Advancement in directional drilling technology has changed the way oil and gas production companies design and manage well locations and associated well site automation. Multiple wells require multiple production tanks. Environmental concerns and increasing regulation over hydrocarbon fluids stored in remote tanks require production companies to redefine or find new ways of automating wellhead control to prevent tank spills. The next generation of wireless monitoring and control products provide sophisticated monitoring capabilities and fail safe networks to address these needs. Whether automating field locations with a single well, multiple wells or remote facilities, wireless monitoring and control systems offer many advantages over hard wired systems.
The newest generation of OleumTech industrial wireless products simplifies the design, installation and commissioning of wireless automation systems. The exceptionally low power requirements of these products reduce the size of conventional solar panel applications. A remote solar site utilizing these products can be configured at half the size and cost of conventional installations. In addition, configured interval sleep mode reduces keyed radio frequency transmissions thereby reducing power consumption. The elimination of barrier boards, cable, conduit and trenching make these wireless devices ideal for rugged, remote environments where reliable performance is critical. OleumTech products discussed in this article include the self-contained WIO® LevelMate Monitor for tank measurement of oil and water levels, and the WIO® Base Unit which provides integration with the operator's "Control Device" and also provides communication and control capabilities at the wellhead. For purposes of this article, the WIO LevelMate Monitor will be referred to as the "Tank Radio", the master WIO Base Unit the "Base Radio" and the WIO Base Unit at the wellhead the "Wellhead Radio". These products integrate I/O, RF techniques, PLC platform and reliable diagnostic levels appropriate for wireless control of critical operations.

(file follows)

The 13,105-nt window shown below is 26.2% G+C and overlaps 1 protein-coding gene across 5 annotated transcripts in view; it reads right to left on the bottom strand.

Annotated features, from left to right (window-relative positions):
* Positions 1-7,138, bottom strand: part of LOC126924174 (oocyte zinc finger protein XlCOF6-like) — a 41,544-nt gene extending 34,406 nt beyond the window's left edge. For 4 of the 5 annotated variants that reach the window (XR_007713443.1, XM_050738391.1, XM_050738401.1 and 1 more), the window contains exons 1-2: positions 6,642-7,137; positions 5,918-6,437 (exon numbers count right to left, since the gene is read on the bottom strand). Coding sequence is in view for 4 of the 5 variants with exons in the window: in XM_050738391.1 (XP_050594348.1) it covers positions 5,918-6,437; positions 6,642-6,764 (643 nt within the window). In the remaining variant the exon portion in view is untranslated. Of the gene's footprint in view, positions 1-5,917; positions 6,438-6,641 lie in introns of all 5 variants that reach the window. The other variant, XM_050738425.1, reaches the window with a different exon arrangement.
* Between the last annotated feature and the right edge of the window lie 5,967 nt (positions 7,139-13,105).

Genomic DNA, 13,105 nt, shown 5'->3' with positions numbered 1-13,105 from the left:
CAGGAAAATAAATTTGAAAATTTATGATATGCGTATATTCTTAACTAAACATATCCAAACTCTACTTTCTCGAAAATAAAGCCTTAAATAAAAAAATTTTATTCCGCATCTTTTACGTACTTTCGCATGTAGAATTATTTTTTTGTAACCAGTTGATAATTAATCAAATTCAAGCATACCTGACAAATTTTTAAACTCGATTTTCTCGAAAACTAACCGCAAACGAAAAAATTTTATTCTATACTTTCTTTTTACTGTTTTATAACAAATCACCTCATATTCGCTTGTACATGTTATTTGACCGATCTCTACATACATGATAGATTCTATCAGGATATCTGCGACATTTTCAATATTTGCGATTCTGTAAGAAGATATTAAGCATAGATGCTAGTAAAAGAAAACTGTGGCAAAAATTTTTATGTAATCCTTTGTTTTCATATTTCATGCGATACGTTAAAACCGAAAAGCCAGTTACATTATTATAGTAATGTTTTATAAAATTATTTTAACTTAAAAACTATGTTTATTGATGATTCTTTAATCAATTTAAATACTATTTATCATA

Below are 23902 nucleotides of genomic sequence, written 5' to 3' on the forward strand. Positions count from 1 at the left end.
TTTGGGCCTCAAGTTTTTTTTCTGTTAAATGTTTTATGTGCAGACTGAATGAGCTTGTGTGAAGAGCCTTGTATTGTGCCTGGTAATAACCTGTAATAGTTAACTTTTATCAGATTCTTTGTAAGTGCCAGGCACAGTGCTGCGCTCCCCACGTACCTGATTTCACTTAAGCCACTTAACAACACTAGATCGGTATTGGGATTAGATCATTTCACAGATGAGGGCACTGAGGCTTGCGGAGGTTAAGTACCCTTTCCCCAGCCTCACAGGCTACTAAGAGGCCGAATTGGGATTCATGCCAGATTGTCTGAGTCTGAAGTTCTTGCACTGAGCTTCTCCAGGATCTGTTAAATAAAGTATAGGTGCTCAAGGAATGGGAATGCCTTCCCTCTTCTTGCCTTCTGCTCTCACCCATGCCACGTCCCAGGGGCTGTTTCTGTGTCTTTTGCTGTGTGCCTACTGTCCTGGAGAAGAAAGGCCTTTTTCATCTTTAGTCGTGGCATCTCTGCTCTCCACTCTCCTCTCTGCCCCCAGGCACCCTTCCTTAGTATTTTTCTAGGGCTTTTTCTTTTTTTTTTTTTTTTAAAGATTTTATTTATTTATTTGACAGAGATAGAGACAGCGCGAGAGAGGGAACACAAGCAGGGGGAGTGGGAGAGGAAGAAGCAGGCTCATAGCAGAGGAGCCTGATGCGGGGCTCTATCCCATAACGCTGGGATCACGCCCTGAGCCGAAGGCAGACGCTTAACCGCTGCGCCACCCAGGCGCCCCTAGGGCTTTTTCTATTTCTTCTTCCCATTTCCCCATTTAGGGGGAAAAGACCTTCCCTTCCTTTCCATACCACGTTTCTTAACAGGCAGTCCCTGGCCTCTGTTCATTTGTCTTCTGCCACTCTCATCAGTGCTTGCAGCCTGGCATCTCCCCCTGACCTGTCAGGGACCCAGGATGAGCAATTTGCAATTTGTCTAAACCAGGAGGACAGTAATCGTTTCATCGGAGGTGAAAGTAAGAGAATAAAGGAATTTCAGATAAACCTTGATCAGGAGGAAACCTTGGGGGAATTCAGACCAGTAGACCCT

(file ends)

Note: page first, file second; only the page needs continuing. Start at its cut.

Communications of wellhead and tank data hard wired to instrumentation can become unreliable due to cable damage from trenching, grounding problems, lightning and harmonics generated by electronic drive equipment at the well pads. A typical oil and gas production site, as displayed in Figure 1 utilizes a hard wired solution. The EFM, RTU, PLC (Control Device) receives level data from the tanks and if a high level alarm occurs will shut in the wellhead or turn off the pumping unit preventing a spill. Signal cable between the tanks and the control device allows for this shutdown control. This method of emergency shutdown for tank management has been used in the industry for years.
The potential problem with signal cable is communications with the tank battery can be interrupted due to damage caused by such events as a cut cable due to trenching, a lightning strike, or corrosion depending on the age of the well. Assuming the Control Device has logic capabilities, a signal is sent to the wellhead control valve to move to the close position in the event of a high level alarm. After the damaged cable event a tank communication failure alarm is detected by the production company warning them of a possible spill condition. However, if the signal wire is damaged from the Control Device to the wellhead control valve a tank spill is possible because there is no local autonomy at the wellhead.